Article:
Re: GNOME Nirvana; How to reach it and what to do once we get there.

On Fri, 2003-06-13 at 00:05, iain wrote:
> However, there are problems in this idea. To appeal to the "greatest
> common factor" you need to aim for the lowest common factor.

(I disagree here, but it's interesting that you should say this when the
list your provide later on regarding what should be in the desktop
release is a *much* smaller set of 'common factors' than we currently

> A Britney
> Spears song is never going to go down in history as a classic even
> though she has made millions. Simply because you have to make sacrifices
> to appeal to the (greatest|lowest) common factor. One of these
> sacrifices is that you need to dumb down, and the more you dumb down,
> the more you end up alienating the people who (feel they) are above the
> level you are aiming for.
> How does all this tie into my assumptions?
> Well, the people that are likely to download the software (group a
> above) are also the people who are likely to be the ones who feel
> patronised by the chasing of the lowest common factor, and so this group
> is the group who is able to go and find something that suits them. The
> other people who are most suited to the level that GNOME is aiming for,
> are the who are in group B, and use what they're given.

I don't think "dumbing down" has anything to do with the selection of
modules we (as a community and as maintainers) choose to commit
ourselves to maintaining in the desktop release. We're not dumbing down
anything by choosing to make the commitment, or not make the commitment.

> Currently, there are 120meg of tarballs (gzipped) for "The GNOME Desktop
> (Version 2.3.2)". 17 new modules were proposed for the next major
> release, and of those 17, 14 were accepted. The GNOME Desktop seems to
> be growing at a huge rate, and as I said above, the more ubiquitous
> computers become, the more people want from them, and the more programs
> they will need. The current way we're doing things, the GNOME Desktop
> may need to come on a CD soon. If I was still stuck on my 33.3 modem,
> there's no way I would contemplate downloading 120meg of tarballs.

I question whether this is an interesting point of reference when
defining the desktop release. Sure, the size of tarballs will affect
testers and "really dedicated users", but ultimately, that's their
choice. They're going to have to use CVS or tarballs, and they're going
to need a basic set of software to do anything useful anyway. They can
always choose not to download the stuff they don't need. "It's not our

> Is it GNOMEs place to make a complete Desktop package?

> So, in answer to my question, no, I don't think that GNOME needs to
> define a complete Desktop package that meets the needs of the "Greatest
> Common Factor".

Your points were specifically about users, and whilst I agree with them,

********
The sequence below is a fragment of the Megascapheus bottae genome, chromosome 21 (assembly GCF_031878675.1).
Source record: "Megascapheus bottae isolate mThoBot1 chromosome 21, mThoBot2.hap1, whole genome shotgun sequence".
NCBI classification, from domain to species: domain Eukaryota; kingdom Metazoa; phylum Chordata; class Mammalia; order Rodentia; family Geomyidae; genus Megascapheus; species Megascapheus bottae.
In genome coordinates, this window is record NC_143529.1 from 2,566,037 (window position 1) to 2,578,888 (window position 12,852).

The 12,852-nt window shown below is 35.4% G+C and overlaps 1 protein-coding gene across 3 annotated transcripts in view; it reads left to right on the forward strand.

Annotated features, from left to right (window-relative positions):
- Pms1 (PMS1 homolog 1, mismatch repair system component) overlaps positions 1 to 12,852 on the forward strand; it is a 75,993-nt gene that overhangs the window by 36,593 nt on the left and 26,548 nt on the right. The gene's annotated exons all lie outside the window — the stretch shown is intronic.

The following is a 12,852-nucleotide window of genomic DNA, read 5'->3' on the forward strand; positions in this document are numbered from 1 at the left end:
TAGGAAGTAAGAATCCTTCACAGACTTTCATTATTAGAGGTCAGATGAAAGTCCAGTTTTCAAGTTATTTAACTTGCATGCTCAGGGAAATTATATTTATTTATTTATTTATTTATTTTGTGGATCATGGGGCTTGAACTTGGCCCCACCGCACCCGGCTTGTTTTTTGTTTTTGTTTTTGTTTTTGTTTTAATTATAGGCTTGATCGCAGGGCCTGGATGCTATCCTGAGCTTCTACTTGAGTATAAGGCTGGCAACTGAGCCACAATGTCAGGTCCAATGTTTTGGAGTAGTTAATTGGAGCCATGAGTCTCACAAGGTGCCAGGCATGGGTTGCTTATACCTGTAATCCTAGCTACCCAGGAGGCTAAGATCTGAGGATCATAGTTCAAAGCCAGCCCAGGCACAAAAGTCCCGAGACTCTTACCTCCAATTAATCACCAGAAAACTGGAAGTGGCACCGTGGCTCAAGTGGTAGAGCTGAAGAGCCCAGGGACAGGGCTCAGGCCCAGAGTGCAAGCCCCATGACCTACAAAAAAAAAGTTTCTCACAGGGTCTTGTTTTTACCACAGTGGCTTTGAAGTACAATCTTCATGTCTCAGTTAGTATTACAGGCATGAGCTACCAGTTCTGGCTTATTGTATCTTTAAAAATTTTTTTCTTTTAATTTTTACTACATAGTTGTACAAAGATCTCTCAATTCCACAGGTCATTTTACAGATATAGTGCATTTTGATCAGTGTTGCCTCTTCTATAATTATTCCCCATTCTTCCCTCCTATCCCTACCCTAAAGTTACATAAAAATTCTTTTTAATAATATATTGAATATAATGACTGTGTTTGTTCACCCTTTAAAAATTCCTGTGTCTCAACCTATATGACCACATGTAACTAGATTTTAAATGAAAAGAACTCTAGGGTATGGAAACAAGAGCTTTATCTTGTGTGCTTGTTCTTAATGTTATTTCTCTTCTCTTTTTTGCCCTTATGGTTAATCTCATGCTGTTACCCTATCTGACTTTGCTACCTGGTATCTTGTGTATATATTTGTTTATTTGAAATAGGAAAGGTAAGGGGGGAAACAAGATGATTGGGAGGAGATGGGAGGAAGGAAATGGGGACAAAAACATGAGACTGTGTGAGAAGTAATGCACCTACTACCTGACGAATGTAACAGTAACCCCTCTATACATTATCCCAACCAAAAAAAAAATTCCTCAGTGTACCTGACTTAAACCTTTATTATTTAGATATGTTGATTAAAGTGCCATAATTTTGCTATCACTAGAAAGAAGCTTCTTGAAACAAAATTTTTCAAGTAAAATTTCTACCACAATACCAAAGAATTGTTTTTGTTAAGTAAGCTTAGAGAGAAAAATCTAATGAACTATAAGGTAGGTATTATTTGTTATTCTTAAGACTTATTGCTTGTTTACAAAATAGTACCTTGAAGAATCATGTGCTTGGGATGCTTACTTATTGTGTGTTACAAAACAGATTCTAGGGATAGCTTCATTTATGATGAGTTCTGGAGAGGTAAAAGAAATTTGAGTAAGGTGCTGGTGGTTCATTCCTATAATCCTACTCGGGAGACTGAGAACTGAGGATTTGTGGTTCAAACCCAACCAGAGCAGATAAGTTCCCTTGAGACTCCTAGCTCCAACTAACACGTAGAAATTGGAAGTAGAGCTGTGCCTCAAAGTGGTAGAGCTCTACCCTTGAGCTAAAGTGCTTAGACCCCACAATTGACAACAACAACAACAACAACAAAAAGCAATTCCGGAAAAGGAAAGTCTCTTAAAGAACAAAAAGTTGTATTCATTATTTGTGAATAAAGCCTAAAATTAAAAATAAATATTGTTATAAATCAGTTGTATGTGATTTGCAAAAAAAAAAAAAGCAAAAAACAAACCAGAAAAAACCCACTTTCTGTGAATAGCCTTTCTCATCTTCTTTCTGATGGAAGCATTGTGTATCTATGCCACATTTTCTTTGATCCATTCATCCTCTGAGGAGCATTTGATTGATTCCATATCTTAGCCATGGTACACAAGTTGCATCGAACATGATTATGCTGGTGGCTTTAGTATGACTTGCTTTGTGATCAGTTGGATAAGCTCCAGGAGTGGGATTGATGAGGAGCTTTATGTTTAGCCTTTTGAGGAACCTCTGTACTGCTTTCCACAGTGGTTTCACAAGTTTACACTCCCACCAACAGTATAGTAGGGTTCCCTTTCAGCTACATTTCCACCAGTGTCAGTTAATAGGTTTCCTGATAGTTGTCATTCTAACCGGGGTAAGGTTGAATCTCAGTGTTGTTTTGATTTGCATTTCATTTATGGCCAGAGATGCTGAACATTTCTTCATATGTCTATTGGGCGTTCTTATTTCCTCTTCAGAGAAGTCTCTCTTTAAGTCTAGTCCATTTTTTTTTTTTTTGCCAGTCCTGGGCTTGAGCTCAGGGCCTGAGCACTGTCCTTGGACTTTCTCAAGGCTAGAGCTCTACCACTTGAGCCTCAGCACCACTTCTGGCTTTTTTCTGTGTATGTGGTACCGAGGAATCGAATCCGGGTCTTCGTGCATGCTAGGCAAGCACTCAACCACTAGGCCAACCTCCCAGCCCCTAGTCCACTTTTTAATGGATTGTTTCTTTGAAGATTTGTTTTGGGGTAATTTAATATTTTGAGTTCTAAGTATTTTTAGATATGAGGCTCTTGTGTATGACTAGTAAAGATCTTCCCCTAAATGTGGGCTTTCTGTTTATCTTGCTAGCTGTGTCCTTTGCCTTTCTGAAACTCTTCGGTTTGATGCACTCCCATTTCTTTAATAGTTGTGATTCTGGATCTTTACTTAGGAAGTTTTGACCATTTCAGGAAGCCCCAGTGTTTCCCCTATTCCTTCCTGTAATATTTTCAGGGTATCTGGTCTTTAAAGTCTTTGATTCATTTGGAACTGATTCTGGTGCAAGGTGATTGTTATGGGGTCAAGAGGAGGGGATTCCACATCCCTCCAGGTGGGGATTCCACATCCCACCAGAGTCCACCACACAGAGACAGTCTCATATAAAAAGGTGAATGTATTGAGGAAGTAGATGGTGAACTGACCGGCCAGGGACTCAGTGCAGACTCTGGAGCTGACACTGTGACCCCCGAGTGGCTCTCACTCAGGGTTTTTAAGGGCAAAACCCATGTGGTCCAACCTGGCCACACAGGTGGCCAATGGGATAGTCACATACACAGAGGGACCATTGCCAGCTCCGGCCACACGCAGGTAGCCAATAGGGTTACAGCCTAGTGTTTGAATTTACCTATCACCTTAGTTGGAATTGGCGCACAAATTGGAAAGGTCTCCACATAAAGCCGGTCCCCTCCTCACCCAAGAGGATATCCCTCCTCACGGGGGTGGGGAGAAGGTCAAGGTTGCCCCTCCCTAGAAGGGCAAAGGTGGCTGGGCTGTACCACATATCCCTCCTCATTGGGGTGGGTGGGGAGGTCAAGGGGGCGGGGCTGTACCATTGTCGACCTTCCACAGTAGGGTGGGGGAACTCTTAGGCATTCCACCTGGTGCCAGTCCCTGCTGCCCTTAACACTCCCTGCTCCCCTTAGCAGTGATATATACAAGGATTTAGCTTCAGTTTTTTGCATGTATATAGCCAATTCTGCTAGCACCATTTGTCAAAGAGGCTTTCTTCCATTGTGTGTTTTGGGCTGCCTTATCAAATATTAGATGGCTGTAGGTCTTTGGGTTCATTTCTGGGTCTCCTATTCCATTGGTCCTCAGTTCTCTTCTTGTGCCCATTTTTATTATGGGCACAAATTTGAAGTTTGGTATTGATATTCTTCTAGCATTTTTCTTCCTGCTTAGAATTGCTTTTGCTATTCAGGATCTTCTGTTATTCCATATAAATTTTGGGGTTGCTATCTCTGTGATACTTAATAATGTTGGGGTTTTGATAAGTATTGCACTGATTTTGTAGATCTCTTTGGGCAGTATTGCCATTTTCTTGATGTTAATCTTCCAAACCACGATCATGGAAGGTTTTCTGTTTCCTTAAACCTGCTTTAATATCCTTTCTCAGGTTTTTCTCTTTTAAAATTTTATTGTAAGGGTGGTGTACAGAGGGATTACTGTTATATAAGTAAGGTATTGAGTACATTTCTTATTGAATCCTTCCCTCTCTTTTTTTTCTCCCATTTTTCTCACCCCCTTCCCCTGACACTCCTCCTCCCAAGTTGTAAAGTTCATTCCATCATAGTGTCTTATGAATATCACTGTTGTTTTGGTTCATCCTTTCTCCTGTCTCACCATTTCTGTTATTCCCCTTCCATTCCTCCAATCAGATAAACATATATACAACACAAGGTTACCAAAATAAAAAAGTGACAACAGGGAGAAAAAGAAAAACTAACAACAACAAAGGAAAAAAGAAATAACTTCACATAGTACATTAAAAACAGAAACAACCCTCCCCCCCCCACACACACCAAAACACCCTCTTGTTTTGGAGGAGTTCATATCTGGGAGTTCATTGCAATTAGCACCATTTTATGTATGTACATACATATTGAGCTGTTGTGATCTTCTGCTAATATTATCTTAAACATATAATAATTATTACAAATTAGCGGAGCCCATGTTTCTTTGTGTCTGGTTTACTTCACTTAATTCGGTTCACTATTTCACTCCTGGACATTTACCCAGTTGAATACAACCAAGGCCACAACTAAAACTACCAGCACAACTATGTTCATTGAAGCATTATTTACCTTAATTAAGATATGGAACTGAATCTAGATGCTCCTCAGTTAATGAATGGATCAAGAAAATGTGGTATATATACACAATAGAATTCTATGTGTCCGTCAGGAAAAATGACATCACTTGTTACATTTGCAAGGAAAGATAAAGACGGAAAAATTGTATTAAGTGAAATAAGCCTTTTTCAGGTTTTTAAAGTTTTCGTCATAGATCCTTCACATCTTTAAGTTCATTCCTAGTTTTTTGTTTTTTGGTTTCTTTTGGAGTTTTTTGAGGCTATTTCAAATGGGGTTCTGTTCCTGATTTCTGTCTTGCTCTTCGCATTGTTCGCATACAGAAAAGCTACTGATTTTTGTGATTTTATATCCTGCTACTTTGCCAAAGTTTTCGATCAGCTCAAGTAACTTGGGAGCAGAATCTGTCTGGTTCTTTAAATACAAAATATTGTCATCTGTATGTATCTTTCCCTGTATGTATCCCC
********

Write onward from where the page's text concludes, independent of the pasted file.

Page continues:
they don't address release management (engineering, quality, timeliness,
etc) issues. The point behind release sets is coherency, which helps
developers know what they're coding against or integrating with, and
users know what they're getting. If we had to micromanage 57 different
modules, attempt to do QA, keep them integrated, etc., etc., we'd never
actually make a coherent release.

Coherent for developers *and* users.

Communicating what we as a project have committed to helps everyone,
from hackers to distributors to "third-party" hackers to users.

> What does The GNOME Desktop need to do?
> I think that The GNOME Desktop needs to do two things.
> Firstly, I think it needs to define a set of packages that provide the
> very basic level of functionality. In this I would include 
> * The panel
> * Nautilus
> * The terminal
> * Basic applets
> * Some basic utilities (a find tool, a calculator)
> * Yelp
> * The control centre for setting The Desktop options.

This is where your idea starts to sound like the status quo: This is
*exactly* what we already have, despite differing ideas about how
minimal our desktop release should be.

You've basically defined what the desktop release is intended to be, but
with a smaller "lowest common factor" than the one we use (which is
called the "greatest common factor" for a reason, mostly so people don't
make the mistake of thinking it's about "lowest common denominator" or
"dumbing down").

Lots of people think it would be embarrassing for us to commit to a
desktop release that didn't include a browser. I think it would be a bit
odd to have a desktop without a simple text editor.

So, in essence, I totally and utterly agree: We need a minimal, coherent
set of modules that satisfy the greatest common factor of user needs,
without a bunch of bloaty crap. :-) I guess that you disagree with the
number or type of modules chosen in the release? More input required! :)

> Secondly, it needs to provide a way for individual users and
> distributions to find the quality software that suits their needs

(and the rest of the enhanced apps list idea)

This is an awesome way to improve the relevance of our applications
list, something we should definitely do, and from my perpective is
wholly independent of our definition of the desktop release.

(If anyone wants to do it, please ping me, because I have some ideas and
work done already regarding our basic infrastructure that would really
help this project kick arse. Information repositories and stuff.)


- Jeff

Fear and Loathing in Dublin, Ireland

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